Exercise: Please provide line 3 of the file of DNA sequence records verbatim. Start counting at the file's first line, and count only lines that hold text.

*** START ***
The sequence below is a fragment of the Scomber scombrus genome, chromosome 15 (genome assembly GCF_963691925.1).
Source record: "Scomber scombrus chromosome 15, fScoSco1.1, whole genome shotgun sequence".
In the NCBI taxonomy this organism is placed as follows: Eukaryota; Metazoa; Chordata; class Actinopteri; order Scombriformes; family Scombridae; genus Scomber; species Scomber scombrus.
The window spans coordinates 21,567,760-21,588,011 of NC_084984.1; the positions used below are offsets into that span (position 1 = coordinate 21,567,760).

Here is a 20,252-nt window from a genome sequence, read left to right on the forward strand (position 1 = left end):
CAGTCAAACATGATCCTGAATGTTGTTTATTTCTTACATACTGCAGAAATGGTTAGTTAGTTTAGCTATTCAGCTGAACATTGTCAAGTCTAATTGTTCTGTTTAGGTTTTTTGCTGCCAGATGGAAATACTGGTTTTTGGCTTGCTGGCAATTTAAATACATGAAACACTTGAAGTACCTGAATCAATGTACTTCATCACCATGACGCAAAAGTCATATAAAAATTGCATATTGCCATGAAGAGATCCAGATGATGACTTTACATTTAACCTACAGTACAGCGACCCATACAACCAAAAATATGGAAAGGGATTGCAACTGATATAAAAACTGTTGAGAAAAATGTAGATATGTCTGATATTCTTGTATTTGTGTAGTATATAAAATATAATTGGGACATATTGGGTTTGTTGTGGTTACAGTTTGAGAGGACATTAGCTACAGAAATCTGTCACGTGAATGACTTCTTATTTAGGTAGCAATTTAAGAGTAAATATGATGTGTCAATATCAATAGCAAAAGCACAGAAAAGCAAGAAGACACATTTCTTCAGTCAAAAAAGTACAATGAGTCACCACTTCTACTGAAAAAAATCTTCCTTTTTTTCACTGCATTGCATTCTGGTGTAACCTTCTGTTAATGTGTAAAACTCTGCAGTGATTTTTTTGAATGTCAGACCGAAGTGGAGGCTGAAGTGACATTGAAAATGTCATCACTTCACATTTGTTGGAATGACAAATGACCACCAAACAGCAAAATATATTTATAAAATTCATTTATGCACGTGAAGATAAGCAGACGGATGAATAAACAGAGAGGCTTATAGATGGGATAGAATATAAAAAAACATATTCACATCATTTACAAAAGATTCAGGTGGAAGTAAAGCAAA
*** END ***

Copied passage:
In the NCBI taxonomy this organism is placed as follows: Eukaryota; Metazoa; Chordata; class Actinopteri; order Scombriformes; family Scombridae; genus Scomber; species Scomber scombrus.